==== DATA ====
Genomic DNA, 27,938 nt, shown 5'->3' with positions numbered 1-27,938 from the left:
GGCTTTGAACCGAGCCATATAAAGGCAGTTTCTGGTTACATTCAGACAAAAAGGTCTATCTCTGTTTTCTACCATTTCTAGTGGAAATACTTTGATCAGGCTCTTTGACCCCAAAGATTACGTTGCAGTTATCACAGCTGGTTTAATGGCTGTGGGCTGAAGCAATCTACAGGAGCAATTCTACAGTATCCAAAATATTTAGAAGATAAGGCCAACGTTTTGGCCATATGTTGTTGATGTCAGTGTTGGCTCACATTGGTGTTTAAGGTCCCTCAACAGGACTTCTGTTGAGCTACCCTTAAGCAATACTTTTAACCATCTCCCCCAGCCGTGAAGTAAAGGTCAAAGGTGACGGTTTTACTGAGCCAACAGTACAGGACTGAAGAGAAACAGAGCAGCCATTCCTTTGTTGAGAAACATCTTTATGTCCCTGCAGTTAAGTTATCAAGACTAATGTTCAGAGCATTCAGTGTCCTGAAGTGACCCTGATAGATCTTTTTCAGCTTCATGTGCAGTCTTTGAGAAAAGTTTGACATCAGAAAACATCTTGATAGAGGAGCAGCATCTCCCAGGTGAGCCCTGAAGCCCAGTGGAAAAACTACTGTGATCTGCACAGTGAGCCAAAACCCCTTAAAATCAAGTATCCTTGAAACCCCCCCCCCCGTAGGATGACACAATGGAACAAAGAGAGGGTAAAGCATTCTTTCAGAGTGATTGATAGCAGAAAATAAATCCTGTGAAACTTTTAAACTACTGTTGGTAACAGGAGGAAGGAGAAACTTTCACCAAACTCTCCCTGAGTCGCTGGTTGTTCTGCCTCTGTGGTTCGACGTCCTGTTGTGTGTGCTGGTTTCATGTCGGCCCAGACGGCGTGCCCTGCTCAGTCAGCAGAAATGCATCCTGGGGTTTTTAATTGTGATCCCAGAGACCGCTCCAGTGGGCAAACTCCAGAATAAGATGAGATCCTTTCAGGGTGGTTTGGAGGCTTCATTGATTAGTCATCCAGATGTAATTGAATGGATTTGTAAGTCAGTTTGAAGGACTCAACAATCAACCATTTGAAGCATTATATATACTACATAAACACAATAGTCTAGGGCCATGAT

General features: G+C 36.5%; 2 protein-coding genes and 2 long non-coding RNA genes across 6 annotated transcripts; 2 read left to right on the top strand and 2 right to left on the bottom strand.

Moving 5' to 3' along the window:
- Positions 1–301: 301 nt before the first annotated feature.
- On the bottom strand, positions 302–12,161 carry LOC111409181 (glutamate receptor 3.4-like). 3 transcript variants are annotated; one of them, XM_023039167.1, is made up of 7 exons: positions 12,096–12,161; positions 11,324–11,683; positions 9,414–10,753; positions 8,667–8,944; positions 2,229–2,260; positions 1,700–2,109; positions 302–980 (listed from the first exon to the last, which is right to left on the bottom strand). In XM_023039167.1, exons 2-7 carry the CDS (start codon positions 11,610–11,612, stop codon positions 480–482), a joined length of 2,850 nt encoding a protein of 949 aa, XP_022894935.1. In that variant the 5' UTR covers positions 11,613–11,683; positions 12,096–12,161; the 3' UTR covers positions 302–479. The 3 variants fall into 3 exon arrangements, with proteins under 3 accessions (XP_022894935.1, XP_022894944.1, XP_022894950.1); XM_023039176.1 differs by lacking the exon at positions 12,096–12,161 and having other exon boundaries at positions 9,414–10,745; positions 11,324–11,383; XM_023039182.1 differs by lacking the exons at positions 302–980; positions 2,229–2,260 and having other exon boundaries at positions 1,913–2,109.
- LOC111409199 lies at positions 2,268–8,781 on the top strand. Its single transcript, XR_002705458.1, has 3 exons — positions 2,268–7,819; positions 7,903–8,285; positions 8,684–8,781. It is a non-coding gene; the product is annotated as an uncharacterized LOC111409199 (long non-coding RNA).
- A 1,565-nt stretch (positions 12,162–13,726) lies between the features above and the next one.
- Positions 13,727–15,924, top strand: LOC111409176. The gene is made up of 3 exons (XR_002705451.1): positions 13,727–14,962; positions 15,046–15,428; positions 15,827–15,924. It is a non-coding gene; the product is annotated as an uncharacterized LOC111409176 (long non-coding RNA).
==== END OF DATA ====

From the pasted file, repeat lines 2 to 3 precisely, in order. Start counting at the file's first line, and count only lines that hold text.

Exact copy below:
GGCTTTGAACCGAGCCATATAAAGGCAGTTTCTGGTTACATTCAGACAAAAAGGTCTATCTCTGTTTTCTACCATTTCTAGTGGAAATACTTTGATCAGGCTCTTTGACCCCAAAGATTACGTTGCAGTTATCACAGCTGGTTTAATGGCTGTGGGCTGAAGCAATCTACAGGAGCAATTCTACAGTATCCAAAATATTTAGAAGATAAGGCCAACGTTTTGGCCATATGTTGTTGATGTCAGTGTTGGCTCACATTGGTGTTTAAGGTCCCTCAACAGGACTTCTGTTGAGCTACCCTTAAGCAATACTTTTAACCATCTCCCCCAGCCGTGAAGTAAAGGTCAAAGGTGACGGTTTTACTGAGCCAACAGTACAGGACTGAAGAGAAACAGAGCAGCCATTCCTTTGTTGAGAAACATCTTTATGTCCCTGCAGTTAAGTTATCAAGACTAATGTTCAGAGCATTCAGTGTCCTGAAGTGACCCTGATAGATCTTTTTCAGCTTCATGTGCAGTCTTTGAGAAAAGTTTGACATCAGAAAACATCTTGATAGAGGAGCAGCATCTCCCAGGTGAGCCCTGAAGCCCAGTGGAAAAACTACTGTGATCTGCACAGTGAGCCAAAACCCCTTAAAATCAAGTATCCTTGAAACCCCCCCCCCCGTAGGATGACACAATGGAACAAAGAGAGGGTAAAGCATTCTTTCAGAGTGATTGATAGCAGAAAATAAATCCTGTGAAACTTTTAAACTACTGTTGGTAACAGGAGGAAGGAGAAACTTTCACCAAACTCTCCCTGAGTCGCTGGTTGTTCTGCCTCTGTGGTTCGACGTCCTGTTGTGTGTGCTGGTTTCATGTCGGCCCAGACGGCGTGCCCTGCTCAGTCAGCAGAAATGCATCCTGGGGTTTTTAATTGTGATCCCAGAGACCGCTCCAGTGGGCAAACTCCAGAATAAGATGAGATCCTTTCAGGGTGGTTTGGAGGCTTCATTGATTAGTCATCCAGATGTAATTGAATGGATTTGTAAGTCAGTTTGAAGGACTCAACAATCAACCATTTGAAGCATTATATATACTACATAAACACAATAGTCTAGGGCCATGAT

General features: G+C 36.5%; 2 protein-coding genes and 2 long non-coding RNA genes across 6 annotated transcripts; 2 read left to right on the top strand and 2 right to left on the bottom strand.